Sunday, 3 December 2017

'Bipatrite Integrity', Technology, Religion & Nigerian Service Industry —by Simon Utsu

Simon Utsu|3 December 2017 

In the last two years, Amazon CEO, Jeff Bezos has been in an out of the #1 position in the world's rich list. But just last week, he cemented a place (for the foreseeable) future in that position (#1) due to the central role his Amazon played on Black Friday. Doesn't this mean that the service sector (tertiary) has now surpassed the primary sector? Are we now in the service age?

And most importantly, why has a huge market like Nigeria not been able to harp onto this global trend? Because just this week, it was in the news that Nigeria's leading e-commerce solutions provider, Konga ‎had sacked 80% of her workforce; a good friend of mine was affected. Why is the Nigerian e-commerce sector experiencing a contrasting fortune (to the world's) even with all the huge potentials available? These are the questions I expect my fellow Nigerian youths to be dwelling on and not ‎tithe, tithe, tithe.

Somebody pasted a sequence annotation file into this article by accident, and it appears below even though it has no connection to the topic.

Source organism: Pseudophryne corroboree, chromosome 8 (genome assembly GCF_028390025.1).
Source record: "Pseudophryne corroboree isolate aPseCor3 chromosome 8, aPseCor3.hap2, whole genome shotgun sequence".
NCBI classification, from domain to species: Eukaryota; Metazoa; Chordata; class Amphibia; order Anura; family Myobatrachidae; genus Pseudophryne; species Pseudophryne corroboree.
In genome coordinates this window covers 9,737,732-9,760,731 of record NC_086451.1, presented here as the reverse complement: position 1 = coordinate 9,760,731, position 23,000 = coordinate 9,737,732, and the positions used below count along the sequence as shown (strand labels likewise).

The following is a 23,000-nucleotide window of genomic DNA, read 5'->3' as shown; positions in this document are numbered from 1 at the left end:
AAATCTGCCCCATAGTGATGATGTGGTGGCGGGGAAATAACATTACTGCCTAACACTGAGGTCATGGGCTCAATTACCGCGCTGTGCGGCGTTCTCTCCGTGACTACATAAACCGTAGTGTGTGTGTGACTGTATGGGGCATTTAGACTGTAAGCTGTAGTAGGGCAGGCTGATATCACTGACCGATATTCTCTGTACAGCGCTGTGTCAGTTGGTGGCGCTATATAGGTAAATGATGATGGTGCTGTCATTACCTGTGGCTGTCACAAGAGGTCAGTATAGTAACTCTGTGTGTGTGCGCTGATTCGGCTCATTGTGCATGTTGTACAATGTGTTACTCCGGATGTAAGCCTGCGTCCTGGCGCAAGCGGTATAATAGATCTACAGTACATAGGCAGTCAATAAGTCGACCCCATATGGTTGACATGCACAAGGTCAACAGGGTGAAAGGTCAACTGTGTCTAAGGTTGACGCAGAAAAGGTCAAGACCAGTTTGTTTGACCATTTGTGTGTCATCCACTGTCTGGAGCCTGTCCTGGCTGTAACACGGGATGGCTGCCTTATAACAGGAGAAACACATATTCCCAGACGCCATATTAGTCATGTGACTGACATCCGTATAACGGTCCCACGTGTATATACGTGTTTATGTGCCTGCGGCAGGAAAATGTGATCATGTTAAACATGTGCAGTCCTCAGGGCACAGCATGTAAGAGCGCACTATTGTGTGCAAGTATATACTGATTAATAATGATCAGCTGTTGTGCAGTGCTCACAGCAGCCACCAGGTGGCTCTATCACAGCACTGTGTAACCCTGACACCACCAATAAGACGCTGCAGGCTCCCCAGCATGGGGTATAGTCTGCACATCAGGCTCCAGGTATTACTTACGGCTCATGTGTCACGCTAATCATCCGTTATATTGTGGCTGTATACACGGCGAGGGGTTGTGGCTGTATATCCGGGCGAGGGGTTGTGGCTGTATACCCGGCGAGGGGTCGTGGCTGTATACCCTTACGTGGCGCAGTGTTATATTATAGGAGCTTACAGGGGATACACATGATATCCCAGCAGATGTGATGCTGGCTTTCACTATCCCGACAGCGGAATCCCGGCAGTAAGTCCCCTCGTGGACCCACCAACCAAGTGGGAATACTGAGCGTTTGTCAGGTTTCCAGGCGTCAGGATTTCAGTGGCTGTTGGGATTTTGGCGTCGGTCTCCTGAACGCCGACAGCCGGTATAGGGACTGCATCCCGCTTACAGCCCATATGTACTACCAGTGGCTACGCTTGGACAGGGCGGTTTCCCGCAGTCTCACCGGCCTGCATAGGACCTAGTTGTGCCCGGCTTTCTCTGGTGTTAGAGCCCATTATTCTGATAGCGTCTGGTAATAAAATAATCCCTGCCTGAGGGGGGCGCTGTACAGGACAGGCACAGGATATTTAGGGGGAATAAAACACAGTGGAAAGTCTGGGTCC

I did a research today and found out that 75% of Americans profess Christianity and 40% of Americans are devout Christians. What this means is that about 130 million Americans are committed Christians who attend church activities on the regular. This also means that they're more practising American Christians than Nigerian Christians. So who are the people that say religion is the problem of Africa? Don't you think Africa's problem is her people and their way of doing things? 

Going back to the e-commerce issue for instance, the main problem facing e-commerce in Nigeria, if you ask me boils down to what I call "lack of bipatrite integrity", which is lack of integrity both ways. The customer not having trust in the retailer because oftentimes than not, what he/she displays online is a far cry from what is going to be delivered. And the retailer not trusting the customer to pay on delivery; we even had several scenarios where exquisite items were ordered and the delivery people were murdered when they went to drop the items and pick up cash. This even led to the major e-commerce merchants cancelling their payment on delivery option. 

So what I expect from software solutions architects is for them to come up with a product or solution that would bridge this integrity gap. That's how billionaires are made; providing solutions to niggling problems that most even fail to observe. 

Simon Utsu
Is a Nigerian social commentator 

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